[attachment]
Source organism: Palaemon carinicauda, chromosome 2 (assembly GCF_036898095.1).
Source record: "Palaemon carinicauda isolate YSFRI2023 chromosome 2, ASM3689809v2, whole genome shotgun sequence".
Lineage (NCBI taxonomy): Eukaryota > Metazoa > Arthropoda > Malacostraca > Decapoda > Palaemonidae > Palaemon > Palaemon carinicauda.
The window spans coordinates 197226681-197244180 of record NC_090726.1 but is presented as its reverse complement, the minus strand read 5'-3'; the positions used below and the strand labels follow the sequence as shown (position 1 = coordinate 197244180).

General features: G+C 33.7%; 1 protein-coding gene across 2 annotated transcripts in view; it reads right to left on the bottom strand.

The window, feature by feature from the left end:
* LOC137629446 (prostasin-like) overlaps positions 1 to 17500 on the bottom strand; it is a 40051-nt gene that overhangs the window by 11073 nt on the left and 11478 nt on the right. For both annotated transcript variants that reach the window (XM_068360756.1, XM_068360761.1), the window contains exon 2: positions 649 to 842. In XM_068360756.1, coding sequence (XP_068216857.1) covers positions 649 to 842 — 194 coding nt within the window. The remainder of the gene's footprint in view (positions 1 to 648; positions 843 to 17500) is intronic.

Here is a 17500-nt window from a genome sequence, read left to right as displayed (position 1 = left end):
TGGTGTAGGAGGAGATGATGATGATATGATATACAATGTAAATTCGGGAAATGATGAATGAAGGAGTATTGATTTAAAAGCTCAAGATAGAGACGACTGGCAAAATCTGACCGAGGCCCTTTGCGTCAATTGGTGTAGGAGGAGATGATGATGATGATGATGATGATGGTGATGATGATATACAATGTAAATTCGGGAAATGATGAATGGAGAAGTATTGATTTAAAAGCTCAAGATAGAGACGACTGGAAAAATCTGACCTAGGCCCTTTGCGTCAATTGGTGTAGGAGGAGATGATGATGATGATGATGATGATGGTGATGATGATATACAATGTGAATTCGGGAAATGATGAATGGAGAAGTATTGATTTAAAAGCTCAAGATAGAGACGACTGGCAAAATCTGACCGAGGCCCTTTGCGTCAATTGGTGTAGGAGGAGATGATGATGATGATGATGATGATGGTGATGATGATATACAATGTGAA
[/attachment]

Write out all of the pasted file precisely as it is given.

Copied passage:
Source organism: Palaemon carinicauda, chromosome 2 (assembly GCF_036898095.1).
Source record: "Palaemon carinicauda isolate YSFRI2023 chromosome 2, ASM3689809v2, whole genome shotgun sequence".
Lineage (NCBI taxonomy): Eukaryota > Metazoa > Arthropoda > Malacostraca > Decapoda > Palaemonidae > Palaemon > Palaemon carinicauda.
The window spans coordinates 197226681-197244180 of record NC_090726.1 but is presented as its reverse complement, the minus strand read 5'-3'; the positions used below and the strand labels follow the sequence as shown (position 1 = coordinate 197244180).

General features: G+C 33.7%; 1 protein-coding gene across 2 annotated transcripts in view; it reads right to left on the bottom strand.

The window, feature by feature from the left end:
* LOC137629446 (prostasin-like) overlaps positions 1 to 17500 on the bottom strand; it is a 40051-nt gene that overhangs the window by 11073 nt on the left and 11478 nt on the right. For both annotated transcript variants that reach the window (XM_068360756.1, XM_068360761.1), the window contains exon 2: positions 649 to 842. In XM_068360756.1, coding sequence (XP_068216857.1) covers positions 649 to 842 — 194 coding nt within the window. The remainder of the gene's footprint in view (positions 1 to 648; positions 843 to 17500) is intronic.

Here is a 17500-nt window from a genome sequence, read left to right as displayed (position 1 = left end):
TGGTGTAGGAGGAGATGATGATGATATGATATACAATGTAAATTCGGGAAATGATGAATGAAGGAGTATTGATTTAAAAGCTCAAGATAGAGACGACTGGCAAAATCTGACCGAGGCCCTTTGCGTCAATTGGTGTAGGAGGAGATGATGATGATGATGATGATGATGGTGATGATGATATACAATGTAAATTCGGGAAATGATGAATGGAGAAGTATTGATTTAAAAGCTCAAGATAGAGACGACTGGAAAAATCTGACCTAGGCCCTTTGCGTCAATTGGTGTAGGAGGAGATGATGATGATGATGATGATGATGGTGATGATGATATACAATGTGAATTCGGGAAATGATGAATGGAGAAGTATTGATTTAAAAGCTCAAGATAGAGACGACTGGCAAAATCTGACCGAGGCCCTTTGCGTCAATTGGTGTAGGAGGAGATGATGATGATGATGATGATGATGGTGATGATGATATACAATGTGAA